Glycemic Index Applied to a Vegetarian Diet

Choices are more varied than it seems.

Theresa Garnero By Theresa Garnero, APRN, BC-ADM, MSN, CDE

Q. My elderly sister has brittle type 1 diabetes, is an ovo-lacto vegetarian, and has had dozens of hospital admissions for low blood sugar episodes. She is recovering from a several month hospitalization following a broken hip and bypass surgery. Her home health nurse is trying to make her follow a diet with no grains, legumes, and only limited fruit, which doesn't leave my sister many options. The nurse is telling her to eat meat to get her protein, which she chooses not to do. As I have reviewed the glycemic index, it appears there are certain grains/legumes with acceptable, low glycemic indexes. I live in another state and cannot "do battle" with this nurse. Do you have a professional opinion as to how the glycemic index is to be applied to a vegetarian diet?

A. Yes, with a grain of salt. I typically defer to the expert dietitians to handle nutrition-related questions. Since I am an ovo-lacto vegetarian nurse, and have heard many diabetes education leaders speak about Glycemic index, I feel qualified to respond to the well-intentioned, misguided recommendations made by your sister's home health nurse.

First, let's address the glycemic index and then cover specific issues relating to your sister's situation.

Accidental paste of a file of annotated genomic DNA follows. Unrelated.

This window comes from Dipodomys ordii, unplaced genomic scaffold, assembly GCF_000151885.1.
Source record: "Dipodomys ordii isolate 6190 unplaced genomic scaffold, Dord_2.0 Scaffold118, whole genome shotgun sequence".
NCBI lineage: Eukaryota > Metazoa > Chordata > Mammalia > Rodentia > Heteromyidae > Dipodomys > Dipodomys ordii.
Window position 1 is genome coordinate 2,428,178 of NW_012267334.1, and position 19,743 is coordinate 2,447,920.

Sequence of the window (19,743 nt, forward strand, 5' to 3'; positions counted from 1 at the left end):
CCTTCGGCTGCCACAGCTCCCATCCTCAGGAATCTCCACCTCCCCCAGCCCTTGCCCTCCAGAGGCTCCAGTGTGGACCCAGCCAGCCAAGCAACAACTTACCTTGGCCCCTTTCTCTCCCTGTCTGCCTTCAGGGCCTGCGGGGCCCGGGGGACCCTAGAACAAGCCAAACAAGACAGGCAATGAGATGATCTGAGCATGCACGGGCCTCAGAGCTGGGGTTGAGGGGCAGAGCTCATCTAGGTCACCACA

The Glycemic Index

The glycemic index gets a lot of press, but what is the science behind how it applies to the real world? Technically speaking, the glycemic index is the area under the post meal glucose curve that compares how the same person in a fasting state (no food or caloric drinks for 8 hours) responds to the same 50 grams of digestible carbohydrate from a standard food (usually white bread or glucose).

Let's visualize this. You wake up with nothing in your system. You take 50 grams of sugar. The glycemic index measures how long the sugar stays in your system, not how rapidly glucose values peak. You do this a few other days to see the consistency with which the body responds. Research shows a significant variability between individuals and food types. For example, rice has a standard deviation of plus or minus 38, meaning, the same person having the same 50 grams of rice will have a wide range of glucose values. When was the last time you only ate 50 grams of one type of food? We normally eat foods with other foods.

The glycemic index can be very misleading. Regular sodas have a low glycemic index! Potatoes have a higher glycemic index than pizza. Pizza has many more carbohydrates per serving than do potatoes. The end result is a glycemic load (or overall glucose effect) that is much lower for potatoes than pizza. Evidence shows no significant positive effect of eating low glycemic index foods. Over 20 studies show the benefits of choosing a variety of carbohydrates and keeping them consistent. Whether a person is a vegetarian or a carnivore, the key is to focus on total carbs. Glycemic index by itself has limited value and application.